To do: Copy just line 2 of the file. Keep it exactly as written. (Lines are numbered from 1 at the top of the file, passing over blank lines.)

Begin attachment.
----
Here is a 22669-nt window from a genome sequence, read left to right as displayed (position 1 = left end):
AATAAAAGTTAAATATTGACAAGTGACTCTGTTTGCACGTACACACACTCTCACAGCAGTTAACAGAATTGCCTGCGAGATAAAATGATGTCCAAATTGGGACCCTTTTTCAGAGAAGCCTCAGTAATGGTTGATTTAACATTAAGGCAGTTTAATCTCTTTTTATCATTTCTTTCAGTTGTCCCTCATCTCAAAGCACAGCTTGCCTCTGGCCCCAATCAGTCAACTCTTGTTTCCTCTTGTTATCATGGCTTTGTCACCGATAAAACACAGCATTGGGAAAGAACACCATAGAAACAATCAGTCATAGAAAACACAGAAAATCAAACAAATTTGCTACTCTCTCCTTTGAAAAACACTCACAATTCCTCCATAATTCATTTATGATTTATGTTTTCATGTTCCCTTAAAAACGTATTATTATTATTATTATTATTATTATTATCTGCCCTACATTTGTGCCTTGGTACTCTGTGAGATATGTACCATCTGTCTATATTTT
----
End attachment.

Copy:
AATAAAAGTTAAATATTGACAAGTGACTCTGTTTGCACGTACACACACTCTCACAGCAGTTAACAGAATTGCCTGCGAGATAAAATGATGTCCAAATTGGGACCCTTTTTCAGAGAAGCCTCAGTAATGGTTGATTTAACATTAAGGCAGTTTAATCTCTTTTTATCATTTCTTTCAGTTGTCCCTCATCTCAAAGCACAGCTTGCCTCTGGCCCCAATCAGTCAACTCTTGTTTCCTCTTGTTATCATGGCTTTGTCACCGATAAAACACAGCATTGGGAAAGAACACCATAGAAACAATCAGTCATAGAAAACACAGAAAATCAAACAAATTTGCTACTCTCTCCTTTGAAAAACACTCACAATTCCTCCATAATTCATTTATGATTTATGTTTTCATGTTCCCTTAAAAACGTATTATTATTATTATTATTATTATTATTATCTGCCCTACATTTGTGCCTTGGTACTCTGTGAGATATGTACCATCTGTCTATATTTT